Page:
4. Forgetting Statistically Significance

In order to determine the size of your test sample, power analysis should be used in order to verify that your data will be statistical significant. You can use this tool to find an optimal sample size.

The results of an A/B test can be deceptively positive at times. Occasionally a test page will outperform the control conversion rate by 20 or 30 percent. While these results appear very promising, it is important to view them through a statistical lens with a skeptical eye. In order to determine whether the new page’s success is actually the result of the implemented changes, a T-test should be performed. Without getting into the specifics, this test produces a Z-score which measures the confidence interval of your data and determines whether or not a change was the result of randomness. You may use a significance calculator in order to calculate the confidence level or a general explanation can be found here. If your data provides a confidence level above 95% then its result is significant. It can then be assumed that there is a correlation between the test page change and the increased conversion rate.

5. Settling and Local Maximums

You keep trying new fonts, page organizations, image sizes, colors, themes, etc. but no longer see any type of change (if anything your tests show negative returns), what do you do? Many people hit this phase and think that it means their site has hit its optimal position. In reality this is most likely an example of the Local Maximum Theory. The Local Maximum Theory suggests that within the basic space in which you are operating you may have reached a maximum but there is still a lot of room for improvement. The image below demonstrates the basic concept of this theory. In order to reach the next level radical change is probably necessary. Now this doesn’t mean scrap your site and restart but instead try to look at it from a different perspective and analyze its core values and think how to increase consumer engagement. A/B testing is a great way to see what new direction may be best. Remember to give tests long enough because as is seen in the graph a slight dip in conversion can become exponential growth.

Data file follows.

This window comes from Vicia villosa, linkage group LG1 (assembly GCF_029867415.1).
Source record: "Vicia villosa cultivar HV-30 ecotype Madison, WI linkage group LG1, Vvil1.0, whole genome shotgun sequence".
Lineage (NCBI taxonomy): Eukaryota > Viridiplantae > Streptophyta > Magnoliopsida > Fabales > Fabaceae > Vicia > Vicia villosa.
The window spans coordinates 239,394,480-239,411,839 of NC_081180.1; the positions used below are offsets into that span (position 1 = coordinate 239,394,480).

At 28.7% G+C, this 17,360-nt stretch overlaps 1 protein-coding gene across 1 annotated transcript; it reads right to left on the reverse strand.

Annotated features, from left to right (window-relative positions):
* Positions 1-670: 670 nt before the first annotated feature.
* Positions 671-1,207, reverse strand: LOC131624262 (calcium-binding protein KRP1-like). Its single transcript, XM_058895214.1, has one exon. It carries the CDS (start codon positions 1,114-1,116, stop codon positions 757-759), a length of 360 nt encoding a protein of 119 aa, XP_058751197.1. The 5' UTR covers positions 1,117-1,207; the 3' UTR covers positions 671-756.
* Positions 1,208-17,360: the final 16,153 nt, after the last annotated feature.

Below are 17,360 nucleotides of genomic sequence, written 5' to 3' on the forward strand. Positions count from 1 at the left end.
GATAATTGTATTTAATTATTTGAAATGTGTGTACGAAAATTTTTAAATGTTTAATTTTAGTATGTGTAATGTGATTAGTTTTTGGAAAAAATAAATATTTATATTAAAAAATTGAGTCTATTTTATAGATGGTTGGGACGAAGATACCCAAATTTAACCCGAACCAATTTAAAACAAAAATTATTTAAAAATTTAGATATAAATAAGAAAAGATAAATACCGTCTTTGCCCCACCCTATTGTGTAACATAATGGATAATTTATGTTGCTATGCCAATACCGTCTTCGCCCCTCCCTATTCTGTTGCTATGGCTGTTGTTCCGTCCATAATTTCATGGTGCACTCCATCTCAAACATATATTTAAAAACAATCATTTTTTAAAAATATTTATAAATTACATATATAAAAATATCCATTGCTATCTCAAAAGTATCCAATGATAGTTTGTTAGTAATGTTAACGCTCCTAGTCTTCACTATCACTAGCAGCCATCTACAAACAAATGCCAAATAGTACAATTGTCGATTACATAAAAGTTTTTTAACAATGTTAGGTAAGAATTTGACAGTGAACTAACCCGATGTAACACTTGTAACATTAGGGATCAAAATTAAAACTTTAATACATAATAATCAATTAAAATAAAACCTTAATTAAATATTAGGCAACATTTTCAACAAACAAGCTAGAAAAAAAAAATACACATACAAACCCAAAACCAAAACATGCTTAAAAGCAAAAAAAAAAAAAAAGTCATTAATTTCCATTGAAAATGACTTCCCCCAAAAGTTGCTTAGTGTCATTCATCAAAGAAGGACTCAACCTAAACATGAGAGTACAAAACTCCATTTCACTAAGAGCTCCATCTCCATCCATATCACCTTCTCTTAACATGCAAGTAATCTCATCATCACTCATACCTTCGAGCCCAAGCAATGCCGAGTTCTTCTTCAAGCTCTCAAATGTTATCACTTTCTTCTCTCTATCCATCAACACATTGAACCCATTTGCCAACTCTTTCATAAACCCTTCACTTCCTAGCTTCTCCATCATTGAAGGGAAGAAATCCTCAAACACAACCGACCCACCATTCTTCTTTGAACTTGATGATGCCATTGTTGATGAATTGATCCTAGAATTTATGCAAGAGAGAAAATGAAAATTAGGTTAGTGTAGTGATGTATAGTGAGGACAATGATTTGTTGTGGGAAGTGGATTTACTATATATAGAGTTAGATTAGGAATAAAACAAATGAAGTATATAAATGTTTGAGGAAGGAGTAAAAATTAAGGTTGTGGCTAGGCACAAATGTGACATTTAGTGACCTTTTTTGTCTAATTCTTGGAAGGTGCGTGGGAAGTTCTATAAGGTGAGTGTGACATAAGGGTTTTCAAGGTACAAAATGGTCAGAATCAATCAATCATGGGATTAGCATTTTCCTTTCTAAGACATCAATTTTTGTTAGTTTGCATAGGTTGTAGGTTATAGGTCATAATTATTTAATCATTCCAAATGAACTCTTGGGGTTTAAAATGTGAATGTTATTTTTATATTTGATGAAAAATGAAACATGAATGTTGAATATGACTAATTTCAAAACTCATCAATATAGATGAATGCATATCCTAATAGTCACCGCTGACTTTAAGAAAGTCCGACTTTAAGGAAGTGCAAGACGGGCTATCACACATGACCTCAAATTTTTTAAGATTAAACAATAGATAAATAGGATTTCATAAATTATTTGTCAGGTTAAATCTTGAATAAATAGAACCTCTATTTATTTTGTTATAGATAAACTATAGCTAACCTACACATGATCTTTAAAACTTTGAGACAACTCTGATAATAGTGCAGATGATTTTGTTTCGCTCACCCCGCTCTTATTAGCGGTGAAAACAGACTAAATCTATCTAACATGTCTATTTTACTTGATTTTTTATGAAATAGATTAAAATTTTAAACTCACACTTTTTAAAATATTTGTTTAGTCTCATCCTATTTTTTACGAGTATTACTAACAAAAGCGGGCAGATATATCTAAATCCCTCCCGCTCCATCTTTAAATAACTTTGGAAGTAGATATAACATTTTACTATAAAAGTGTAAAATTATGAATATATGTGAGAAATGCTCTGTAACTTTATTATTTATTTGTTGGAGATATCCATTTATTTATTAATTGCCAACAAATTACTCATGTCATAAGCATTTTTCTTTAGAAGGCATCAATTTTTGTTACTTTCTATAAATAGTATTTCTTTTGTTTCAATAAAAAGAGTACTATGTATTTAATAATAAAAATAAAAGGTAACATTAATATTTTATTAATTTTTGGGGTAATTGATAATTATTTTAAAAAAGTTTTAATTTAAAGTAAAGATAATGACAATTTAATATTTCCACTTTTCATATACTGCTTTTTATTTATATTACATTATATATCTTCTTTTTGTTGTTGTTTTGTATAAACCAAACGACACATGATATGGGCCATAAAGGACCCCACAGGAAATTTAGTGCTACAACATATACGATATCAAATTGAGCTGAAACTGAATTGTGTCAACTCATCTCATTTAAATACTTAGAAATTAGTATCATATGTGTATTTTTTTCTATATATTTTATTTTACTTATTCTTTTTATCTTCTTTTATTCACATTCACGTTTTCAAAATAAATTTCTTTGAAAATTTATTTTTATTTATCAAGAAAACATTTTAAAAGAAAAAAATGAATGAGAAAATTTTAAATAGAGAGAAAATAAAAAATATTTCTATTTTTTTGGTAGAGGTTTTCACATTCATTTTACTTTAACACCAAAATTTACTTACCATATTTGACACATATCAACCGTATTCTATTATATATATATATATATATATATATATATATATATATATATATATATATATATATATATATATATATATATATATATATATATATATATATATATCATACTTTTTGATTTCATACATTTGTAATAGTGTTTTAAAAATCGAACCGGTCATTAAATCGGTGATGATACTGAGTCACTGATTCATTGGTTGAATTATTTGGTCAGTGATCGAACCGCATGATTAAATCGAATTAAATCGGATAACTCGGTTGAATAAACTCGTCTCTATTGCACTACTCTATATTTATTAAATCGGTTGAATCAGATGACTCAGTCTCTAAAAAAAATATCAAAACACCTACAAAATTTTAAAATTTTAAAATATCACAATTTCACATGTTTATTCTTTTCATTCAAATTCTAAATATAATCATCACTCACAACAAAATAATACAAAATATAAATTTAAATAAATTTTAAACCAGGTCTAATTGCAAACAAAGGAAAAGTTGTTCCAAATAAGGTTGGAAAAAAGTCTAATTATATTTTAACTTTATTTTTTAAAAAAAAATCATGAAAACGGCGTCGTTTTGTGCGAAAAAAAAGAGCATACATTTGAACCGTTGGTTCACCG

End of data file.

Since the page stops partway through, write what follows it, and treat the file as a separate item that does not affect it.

6. Correlation Does Not Equal Causation

A/B testing is a great statistical asset and source of information. Statistics, however, answers the question of what NOT why. While A/B testing has the capability of compiling, analyzing, and summarizing data, it does not absolutely demonstrate causality. Using micro-KPIs can help identify false causality. For example if you have just added a site security verification sticker and see an immediate rise in the conversion rate, then you would assume that the sticker caused the rise. It is possible, however, that mouse hover data would show that none of the customers even looked the sticker. This makes it difficult to determine if there was actually a causality or maybe there is a flaw in the testing apparatus. This could be the result of some other minor change or the time period of the test or it could be an example of poor randomization and an A/A test should be performed. There are thousands of other examples of non causal correlations. One of the most extreme is the correlation between the number of pirates and the average global temperature. Check it out:

Clearly there is no causality here but there is statistical correlation. Be conscious of these constraints and remember that A/B testing is an asset which cannot be applied to every problem.

Avoiding these pitfalls will not only save you time and money but also vastly improve the way that your company makes decisions. And remember – always be testing!